The amendment would allow states to impose work requirements for able-bodied Medicaid enrollees. Again, this is a welcome change, but not nearly sufficient.

Work requirements could reduce dependence on Medicaid, reduce Medicaid spending, and reduce pressure for Congress to preserve the expansion. Yet work requirements are only (politically) feasible for able-bodied adults. And the states where work requirements are most needed—the 31 states that have implemented the Medicaid expansion—are the least likely to impose a work requirement. Why would they? States that use work requirements to help Medicaid-expansion enrollees achieve financial independence would see only 10 percent of the savings. The other 90 percent goes to Washington. The amendment’s optional work requirements are a fig-leaf proposal that does little if anything to improve the AHCA.

Minimum Wages and Bad Use of Terminology

A news story today leads with the headline “Minimum-wage hikes could deepen shortage of health aides” (h/t David Boaz). The key section (reported on ABC News):

It’s a national problem advocates say could get worse in New York because of a phased-in, $15-an-hour minimum wage that will be statewide by 2021, pushing notoriously poorly paid health aides into other jobs, in retail or fast food, that don’t involve hours of training and the pressure of keeping someone else alive.

Contained within this story is some bad economic reasoning and terminology but also an interesting, but rarely discussed, effect of minimum wages.

First, the mistake. Take the headline. The basic economics of the minimum wage tells us the raising the statutory price of labor above some equilibrium will lead to a reduction in the quantity of labor demanded. But it also says there will be an increase in the quantity of labor supplied. Far from causing a “shortage” of health aides then, raising the minimum wage leads to a surplus of labor. Raising the pay rate increases the return to working in the industry relative to being on welfare, and presuming budgets are unchanged (the article explains that most home care is paid by government programs), the quantity demanded falls at the same time. The gap that arises is precisely the “unemployment effect.”

It’s not clear then why raising a minimum wage would lead to fewer people seeking to be home care or health aides. Assuming demand is fixed, it would lead to fewer people being health care aides or health care aides being less available (shorter working hours etc). Yet that is not what the article claims—it suggests supply of available workers is falling, despite the pay-off to the job increasing.

What’s the point that the article is getting at then? It can be the case that raising a minimum wage changes wage rate differentials between industries. The article states that the average home care wage is about $11 per hour, whereas a quick Google search suggests many low-paid retail and fast food jobs may pay less than that in certain regions. If a hypothetical fast food job would pay $9 per hour in a free market and a home care job $11 per hour, then raising the statutory minimum to $15 can eliminate the differential. This makes fast food jobs more attractive on the margin, particularly given the home care training, and could mean the relative supply of workers increases in these industries compared to home care.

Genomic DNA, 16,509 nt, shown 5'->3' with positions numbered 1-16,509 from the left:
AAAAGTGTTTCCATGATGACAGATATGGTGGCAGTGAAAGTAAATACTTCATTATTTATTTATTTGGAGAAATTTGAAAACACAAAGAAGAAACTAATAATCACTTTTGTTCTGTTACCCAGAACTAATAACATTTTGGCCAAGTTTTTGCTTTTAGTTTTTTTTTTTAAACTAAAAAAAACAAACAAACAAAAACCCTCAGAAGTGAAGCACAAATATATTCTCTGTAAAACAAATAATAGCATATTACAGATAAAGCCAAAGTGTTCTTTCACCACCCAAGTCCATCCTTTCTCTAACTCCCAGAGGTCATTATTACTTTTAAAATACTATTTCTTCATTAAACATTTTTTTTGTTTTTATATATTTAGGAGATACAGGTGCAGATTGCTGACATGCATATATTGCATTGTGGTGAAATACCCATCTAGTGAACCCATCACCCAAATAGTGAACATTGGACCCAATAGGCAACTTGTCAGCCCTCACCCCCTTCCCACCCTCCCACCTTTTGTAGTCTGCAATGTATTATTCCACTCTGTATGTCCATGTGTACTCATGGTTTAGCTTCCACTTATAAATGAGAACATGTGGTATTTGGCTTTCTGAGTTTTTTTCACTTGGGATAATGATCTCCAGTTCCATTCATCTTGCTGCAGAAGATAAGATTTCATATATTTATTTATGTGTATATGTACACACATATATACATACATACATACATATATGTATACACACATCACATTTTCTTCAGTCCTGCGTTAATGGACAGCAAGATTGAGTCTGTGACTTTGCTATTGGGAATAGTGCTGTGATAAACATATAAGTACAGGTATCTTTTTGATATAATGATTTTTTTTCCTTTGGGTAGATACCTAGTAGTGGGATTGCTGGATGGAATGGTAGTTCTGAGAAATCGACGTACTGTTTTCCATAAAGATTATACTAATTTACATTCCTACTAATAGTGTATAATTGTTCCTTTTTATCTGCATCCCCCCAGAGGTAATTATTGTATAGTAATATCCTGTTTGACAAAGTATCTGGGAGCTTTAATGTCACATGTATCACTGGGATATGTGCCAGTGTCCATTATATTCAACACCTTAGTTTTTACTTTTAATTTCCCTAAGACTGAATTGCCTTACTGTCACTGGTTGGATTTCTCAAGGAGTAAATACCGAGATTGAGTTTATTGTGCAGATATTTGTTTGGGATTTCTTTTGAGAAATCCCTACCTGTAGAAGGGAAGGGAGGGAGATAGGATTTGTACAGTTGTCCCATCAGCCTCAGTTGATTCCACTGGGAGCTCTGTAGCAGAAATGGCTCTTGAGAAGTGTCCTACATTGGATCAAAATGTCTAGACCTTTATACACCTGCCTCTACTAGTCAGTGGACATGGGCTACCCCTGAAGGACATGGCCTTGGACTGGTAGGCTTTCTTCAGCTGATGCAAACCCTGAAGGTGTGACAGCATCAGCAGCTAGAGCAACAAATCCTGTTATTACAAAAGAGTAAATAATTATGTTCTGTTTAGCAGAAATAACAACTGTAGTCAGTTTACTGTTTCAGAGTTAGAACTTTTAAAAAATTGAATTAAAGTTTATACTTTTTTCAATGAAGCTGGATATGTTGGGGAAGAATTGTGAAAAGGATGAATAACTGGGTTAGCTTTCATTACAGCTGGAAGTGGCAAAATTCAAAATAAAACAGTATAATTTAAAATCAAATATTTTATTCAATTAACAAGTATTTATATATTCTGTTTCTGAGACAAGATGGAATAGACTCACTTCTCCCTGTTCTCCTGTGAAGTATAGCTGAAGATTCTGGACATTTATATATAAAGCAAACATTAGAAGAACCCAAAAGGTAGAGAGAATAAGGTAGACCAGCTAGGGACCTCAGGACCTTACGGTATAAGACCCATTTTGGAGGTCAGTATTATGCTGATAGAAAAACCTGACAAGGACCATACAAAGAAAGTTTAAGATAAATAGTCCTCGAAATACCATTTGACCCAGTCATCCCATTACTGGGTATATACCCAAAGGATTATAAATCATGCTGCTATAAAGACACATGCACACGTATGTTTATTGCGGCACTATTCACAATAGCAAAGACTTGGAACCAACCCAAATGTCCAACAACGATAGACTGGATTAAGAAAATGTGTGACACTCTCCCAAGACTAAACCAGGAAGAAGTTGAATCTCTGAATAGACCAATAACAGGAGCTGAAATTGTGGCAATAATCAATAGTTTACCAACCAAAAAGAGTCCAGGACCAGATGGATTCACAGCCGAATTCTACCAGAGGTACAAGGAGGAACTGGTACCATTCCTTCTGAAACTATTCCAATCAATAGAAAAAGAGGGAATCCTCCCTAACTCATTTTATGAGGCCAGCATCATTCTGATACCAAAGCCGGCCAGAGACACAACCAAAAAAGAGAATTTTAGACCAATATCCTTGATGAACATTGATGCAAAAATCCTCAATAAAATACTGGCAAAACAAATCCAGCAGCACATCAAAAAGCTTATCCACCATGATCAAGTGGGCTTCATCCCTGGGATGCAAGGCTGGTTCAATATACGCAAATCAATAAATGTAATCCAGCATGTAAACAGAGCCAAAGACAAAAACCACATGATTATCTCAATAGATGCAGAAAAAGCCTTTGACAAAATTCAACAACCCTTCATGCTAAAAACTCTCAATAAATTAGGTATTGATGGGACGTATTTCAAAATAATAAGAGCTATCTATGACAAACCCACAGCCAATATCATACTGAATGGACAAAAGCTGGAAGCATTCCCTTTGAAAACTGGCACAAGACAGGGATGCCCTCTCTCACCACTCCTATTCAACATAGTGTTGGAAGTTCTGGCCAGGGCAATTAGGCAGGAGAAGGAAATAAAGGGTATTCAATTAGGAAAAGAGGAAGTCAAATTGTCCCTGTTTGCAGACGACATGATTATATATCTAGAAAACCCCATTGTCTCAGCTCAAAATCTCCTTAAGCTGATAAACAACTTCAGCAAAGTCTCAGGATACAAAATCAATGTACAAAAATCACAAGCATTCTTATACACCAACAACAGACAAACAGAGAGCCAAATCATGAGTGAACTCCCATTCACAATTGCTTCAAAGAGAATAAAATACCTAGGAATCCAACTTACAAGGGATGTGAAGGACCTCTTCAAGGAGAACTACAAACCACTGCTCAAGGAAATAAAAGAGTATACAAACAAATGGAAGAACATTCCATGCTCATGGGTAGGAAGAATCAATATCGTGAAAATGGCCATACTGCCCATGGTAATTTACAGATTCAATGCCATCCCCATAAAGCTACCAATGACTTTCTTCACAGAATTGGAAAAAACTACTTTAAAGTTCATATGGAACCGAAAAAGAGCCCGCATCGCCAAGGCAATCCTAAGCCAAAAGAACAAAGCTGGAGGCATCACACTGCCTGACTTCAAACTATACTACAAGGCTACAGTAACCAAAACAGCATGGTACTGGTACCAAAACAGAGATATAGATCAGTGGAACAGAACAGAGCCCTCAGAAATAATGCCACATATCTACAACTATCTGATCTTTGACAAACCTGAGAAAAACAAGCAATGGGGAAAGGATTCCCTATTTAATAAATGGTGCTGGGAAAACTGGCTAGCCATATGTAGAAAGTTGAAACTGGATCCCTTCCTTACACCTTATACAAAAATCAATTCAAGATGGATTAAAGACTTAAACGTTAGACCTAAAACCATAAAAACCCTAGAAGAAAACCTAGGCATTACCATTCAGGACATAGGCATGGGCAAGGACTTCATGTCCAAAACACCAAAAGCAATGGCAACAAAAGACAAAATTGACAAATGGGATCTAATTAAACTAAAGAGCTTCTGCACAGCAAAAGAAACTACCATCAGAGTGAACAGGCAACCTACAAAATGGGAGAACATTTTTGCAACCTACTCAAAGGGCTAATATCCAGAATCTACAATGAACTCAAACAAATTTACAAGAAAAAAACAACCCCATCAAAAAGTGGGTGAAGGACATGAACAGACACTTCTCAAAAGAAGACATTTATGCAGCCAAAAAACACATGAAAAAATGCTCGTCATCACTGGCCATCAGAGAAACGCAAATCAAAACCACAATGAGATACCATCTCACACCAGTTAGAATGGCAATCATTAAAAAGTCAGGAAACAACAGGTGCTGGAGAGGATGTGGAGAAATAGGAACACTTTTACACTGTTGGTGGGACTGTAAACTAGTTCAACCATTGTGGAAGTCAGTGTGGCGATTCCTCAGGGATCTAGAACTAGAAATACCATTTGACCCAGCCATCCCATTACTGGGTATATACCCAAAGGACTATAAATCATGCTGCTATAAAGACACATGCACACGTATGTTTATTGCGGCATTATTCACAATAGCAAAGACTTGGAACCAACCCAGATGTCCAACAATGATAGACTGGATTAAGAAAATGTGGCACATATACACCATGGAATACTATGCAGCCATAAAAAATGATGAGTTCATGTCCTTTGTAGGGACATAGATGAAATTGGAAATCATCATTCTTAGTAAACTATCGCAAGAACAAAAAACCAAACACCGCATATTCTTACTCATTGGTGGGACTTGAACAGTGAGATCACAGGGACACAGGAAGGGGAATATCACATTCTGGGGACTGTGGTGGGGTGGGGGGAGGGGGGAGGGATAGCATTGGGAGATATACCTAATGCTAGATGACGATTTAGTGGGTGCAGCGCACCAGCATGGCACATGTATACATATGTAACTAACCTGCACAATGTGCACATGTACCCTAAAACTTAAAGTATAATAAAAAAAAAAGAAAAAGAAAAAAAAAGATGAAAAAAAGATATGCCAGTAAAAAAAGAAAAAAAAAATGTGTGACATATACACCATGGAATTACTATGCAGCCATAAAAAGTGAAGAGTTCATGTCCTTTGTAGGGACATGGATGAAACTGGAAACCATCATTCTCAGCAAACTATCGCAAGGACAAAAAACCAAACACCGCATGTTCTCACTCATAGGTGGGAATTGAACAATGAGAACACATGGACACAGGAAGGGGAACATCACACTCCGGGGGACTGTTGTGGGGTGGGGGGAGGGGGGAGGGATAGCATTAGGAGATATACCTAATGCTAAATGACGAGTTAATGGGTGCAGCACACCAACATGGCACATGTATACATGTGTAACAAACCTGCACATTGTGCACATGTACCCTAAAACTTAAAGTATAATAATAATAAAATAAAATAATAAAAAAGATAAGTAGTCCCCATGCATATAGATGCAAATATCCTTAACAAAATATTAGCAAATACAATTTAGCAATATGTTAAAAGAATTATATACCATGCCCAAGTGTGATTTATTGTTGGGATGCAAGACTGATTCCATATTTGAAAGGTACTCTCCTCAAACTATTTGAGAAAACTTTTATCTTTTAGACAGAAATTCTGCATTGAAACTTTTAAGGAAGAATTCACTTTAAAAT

DOJ Enters the Fray…Against the CFPB

There’s another installment in the ongoing saga of PHH v. CFPB, the legal case challenging the constitutionality of the newest federal agency, the Consumer Financial Protection Bureau. And this installment is a weird one. The Department of Justice has now joined in, filing a briefagainst the CFPB. Yes, the federal government is now effectively on opposing sides of this case.

If you haven’t been following the story, I have a few posts that can bring you up to speed. At this point, a panel of judges has ruled against the CFPB, and a majority of them found that the CFPB’s structure is unconstitutional. (I find it difficult to see how anyone could find otherwise.) Part of the problem with the agency’s structure, as the court found, is that it has a single head who is removable only for cause. The director is not accountable to any elected official. To cure this problem, the court decided that the director should be removable by the president at will. This would make the agency more like a traditional executive agency—like the Department of Justice, for example—and less like existing independent agencies. Although it is important to note that even most independent agencies, like the Securities and Exchange Commission, are headed by a multi-member board and the chair of that board serves as chair at the will of the president. 

Now the federal appeals court in D.C. is rehearing the case en banc. That means that all 11 of the active judges on the court will hear the case and issue an opinion together. On Friday, the DOJ filed a friend of the court brief in support of PHH.

While it is extremely rare (although not unheard of) for one part of the government to file a brief in opposition to another part, it is not entirely surprising in this case. In ruling against the CFPB in the earlier hearing, the court handed the president a new bit of power. One of the reasons that our government has three co-equal branches is to allow them to serve as checks on one another. As Judge Kavanaugh noted in his opinion for the panel in the original hearing, quoting Justice Scalia “The purpose of the separation and equilibrium of powers in general, and of the unitary Executive in particular, was not merely to assure effective government but to preserve individual freedom.” Arguably, the government filing on both sides of a case is a sign the system is working as planned.